Sermons and Parsha'iot        Parshat Sh'lach Lecha:  Numbers 13:1-15:41

Sh’lach Lecha tells the story of our people’s worst crisis in in the desert (after the sin of the golden calf). It begins with God’s telling Moses to send – Sh’lach Lecha twelve men, a leader from each tribe, to scout the land of Canaan. Moses gives the scouts ( or in Hebrew “spies”) explicit instructions: First, they were to go to the Negev and then to proceed up into the hill country. They were to determine the quality of the land, the strength of its inhabitants, and whether these people lived in fortified cities or out in the open. Moses also asked the scouts to bring back samples of the native fruits.

They headed off and toured the country for forty days. On their return, they brought back a cluster of grapes so large that it took two men to lift it. They also brought back figs and pomegranates. They reported that the land was indeed very good and described it as flowing with milk and honey. But they also reported that the people who inhabited it were giants, who lived in well fortified cities. In the words of ten of the scouts: “… we looked like grasshoppers to ourselves, and so we must have looked to them.” Two of the scounts, Caleb ben Yefuneh and Joshua ben Nun, tried to encourage the people, telling them that despite the apparent obstacles, they could surely overcome the inhabitants of the land. But most of the Israelites were greatly alarmed and in anger turned on Moses and Aaron. They questioned God’s judgment in bringing them to die in battle and have their wives and children carried off by the inhabitants of the Promised Land. They declared that they wanted to go back to Egypt, and seemed ready to stone Caleb and Joshua on the spot.

God was very angry at the Israelites and threatened to strike them down. Moses pleaded with God to spare the people. God relented, but announced that, except for Joshua and Caleb, no Israelite over the age of twenty would live to see the Promised Land. They would wander for forty years, one year for each day the scouts were in the land. Only their children, whom they thought were going to be carried off, would survive to enter the land that God has promised. Upon hearing their punishment, the Israelites were overcome with grief. The next morning they told Moses that they were now ready to go up and take the land. Moses told them not to go, that Adonai would not be with them and they could not succeed. The Israelites defiantly went into the hill country without either the Ark (the symbol of God’s presence among them) or their leader Moses. They were badly defeated by the Amalekites and Canaanites, and are forced to retreat.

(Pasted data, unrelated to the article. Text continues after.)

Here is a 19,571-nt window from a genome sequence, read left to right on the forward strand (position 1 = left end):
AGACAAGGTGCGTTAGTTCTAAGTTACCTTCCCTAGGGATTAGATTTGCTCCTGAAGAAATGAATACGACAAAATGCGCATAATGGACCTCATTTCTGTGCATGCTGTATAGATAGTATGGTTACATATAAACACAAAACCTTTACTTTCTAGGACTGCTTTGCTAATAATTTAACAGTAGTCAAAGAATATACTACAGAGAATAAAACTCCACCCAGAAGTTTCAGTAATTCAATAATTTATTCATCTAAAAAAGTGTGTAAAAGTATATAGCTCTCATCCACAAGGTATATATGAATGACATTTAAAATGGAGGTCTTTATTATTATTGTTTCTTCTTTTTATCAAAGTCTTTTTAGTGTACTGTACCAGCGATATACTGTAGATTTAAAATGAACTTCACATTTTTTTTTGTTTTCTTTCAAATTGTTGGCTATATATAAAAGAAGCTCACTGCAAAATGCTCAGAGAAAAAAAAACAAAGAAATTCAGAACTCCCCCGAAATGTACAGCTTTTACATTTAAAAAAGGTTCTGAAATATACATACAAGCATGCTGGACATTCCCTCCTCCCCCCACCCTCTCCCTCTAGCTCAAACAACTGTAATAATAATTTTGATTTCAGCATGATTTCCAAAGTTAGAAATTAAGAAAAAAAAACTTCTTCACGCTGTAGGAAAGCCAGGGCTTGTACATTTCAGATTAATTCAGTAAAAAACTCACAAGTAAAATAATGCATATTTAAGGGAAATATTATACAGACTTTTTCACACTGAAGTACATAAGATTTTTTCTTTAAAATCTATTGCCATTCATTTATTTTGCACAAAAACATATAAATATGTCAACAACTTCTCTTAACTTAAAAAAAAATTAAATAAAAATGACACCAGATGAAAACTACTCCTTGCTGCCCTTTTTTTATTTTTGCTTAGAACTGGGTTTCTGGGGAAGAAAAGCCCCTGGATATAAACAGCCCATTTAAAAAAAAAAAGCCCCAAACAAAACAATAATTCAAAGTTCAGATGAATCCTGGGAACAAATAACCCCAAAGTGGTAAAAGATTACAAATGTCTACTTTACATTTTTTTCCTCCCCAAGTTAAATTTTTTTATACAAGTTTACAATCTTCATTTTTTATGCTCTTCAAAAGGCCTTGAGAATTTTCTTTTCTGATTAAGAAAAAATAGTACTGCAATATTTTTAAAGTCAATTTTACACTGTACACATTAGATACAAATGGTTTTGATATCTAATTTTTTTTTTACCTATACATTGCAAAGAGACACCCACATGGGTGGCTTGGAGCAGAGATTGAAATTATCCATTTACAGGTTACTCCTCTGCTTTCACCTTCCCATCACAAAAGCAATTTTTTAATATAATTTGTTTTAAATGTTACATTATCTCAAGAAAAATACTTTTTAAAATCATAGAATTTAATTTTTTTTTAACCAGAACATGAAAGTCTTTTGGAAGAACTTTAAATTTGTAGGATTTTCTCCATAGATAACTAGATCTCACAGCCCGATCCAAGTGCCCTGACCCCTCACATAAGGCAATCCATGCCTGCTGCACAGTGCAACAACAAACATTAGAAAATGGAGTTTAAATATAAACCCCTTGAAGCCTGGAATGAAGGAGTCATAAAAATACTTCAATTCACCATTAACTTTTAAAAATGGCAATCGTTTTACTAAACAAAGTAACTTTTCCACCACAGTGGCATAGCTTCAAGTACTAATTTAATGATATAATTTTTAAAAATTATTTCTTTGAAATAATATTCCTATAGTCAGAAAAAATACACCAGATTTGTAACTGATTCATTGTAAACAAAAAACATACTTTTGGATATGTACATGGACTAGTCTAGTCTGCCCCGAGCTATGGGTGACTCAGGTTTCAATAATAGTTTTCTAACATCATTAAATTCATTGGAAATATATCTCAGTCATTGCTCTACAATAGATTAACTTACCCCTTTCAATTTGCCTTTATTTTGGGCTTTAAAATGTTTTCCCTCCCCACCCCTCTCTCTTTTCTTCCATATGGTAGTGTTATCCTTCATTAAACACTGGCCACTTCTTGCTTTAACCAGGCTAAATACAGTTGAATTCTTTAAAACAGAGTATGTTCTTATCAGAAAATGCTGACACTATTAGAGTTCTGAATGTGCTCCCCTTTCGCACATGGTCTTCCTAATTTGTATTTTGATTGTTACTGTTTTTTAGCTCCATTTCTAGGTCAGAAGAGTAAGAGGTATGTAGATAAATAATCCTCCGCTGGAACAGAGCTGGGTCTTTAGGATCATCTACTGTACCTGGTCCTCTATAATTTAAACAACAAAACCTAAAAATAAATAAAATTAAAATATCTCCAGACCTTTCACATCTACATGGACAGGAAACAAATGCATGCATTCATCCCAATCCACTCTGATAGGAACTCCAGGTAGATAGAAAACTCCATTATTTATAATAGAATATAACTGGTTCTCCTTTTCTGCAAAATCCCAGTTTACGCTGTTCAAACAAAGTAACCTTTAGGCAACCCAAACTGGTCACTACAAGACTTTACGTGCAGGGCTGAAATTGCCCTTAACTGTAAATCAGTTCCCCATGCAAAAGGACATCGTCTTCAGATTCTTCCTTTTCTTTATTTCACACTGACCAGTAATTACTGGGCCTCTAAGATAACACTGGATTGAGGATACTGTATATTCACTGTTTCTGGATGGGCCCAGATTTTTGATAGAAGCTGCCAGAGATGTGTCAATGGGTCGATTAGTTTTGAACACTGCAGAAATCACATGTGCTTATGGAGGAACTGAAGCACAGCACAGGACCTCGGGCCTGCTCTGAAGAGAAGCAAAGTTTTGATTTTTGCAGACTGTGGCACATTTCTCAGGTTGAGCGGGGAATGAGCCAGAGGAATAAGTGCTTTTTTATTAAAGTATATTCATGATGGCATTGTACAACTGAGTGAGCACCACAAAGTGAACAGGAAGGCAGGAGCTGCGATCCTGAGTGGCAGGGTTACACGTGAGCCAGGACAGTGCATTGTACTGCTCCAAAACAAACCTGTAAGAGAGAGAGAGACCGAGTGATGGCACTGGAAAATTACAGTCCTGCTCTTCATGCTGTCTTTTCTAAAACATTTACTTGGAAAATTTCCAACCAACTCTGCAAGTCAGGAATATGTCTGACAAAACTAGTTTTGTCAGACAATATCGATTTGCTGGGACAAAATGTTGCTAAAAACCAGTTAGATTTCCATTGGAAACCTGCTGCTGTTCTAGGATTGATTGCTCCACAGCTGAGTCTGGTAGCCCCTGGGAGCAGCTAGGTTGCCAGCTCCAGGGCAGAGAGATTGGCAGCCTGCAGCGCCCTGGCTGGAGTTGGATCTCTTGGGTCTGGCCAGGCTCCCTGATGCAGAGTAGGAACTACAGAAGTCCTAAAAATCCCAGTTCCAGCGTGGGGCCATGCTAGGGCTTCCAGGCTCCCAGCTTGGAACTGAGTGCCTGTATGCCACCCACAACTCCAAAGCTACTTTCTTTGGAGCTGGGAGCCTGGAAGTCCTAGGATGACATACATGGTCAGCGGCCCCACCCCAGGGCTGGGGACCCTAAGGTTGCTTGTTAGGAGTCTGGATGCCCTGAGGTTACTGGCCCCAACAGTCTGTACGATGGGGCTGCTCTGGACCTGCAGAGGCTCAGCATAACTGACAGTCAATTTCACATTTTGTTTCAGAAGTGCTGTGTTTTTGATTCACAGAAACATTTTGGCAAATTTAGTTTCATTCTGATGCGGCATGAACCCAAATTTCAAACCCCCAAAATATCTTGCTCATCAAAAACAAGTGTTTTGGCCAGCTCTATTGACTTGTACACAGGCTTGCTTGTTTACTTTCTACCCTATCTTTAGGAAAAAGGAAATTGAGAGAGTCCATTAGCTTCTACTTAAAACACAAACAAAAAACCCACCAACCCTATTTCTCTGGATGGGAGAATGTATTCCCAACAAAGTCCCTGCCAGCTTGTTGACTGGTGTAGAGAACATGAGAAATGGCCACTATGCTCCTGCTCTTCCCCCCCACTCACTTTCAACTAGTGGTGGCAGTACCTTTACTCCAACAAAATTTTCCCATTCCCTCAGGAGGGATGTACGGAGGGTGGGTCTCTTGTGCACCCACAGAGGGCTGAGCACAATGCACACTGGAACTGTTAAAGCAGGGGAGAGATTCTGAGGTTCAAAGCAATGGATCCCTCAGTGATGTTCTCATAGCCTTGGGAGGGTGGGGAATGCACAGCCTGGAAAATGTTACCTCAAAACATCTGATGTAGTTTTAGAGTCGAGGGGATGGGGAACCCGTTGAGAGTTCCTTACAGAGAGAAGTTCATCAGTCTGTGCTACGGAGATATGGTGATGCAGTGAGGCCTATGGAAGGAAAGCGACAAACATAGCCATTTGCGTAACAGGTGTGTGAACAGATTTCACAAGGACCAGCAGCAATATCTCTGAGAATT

Chapter 15 ends with three separate items: A man is caught gathering wood on Shabbat. He was locked up because it was not known what was to be done to him. God orders that he be stoned to death, and he is executed. The second is the precept concerning challah. Originally, challah was to be given to the priests.  According to Biblical law, this rule applied only to the land of Israel and only if a majority of the Israelites were living there.  The rabbis, seeking to preserve this commandment, created a symbolic observance.  A small portion of each batch of dough is to be twisted off and burned in an open flame.  From this act of twisting a piece of the batch comes the custom of braiding the Shabbat loaf as a reminder that challah was taken.  (Hence, also, the name of the Shabbat loaf .  This became one of the three positive, time-bound mitzvot which women were traditionally obligated to fulfill.) God also commands the Hebrews to wear tzitzit, fringes, on the corners of their clothes. Each tzitzit would include a string of t’chelet, the royal purple-blue color (like the stripes on the flag of the modern-day State of Israel). The tzitzit were to serve a reminder to observe all the commandments and to be holy to Adonai.

Some Thoughts and Questions: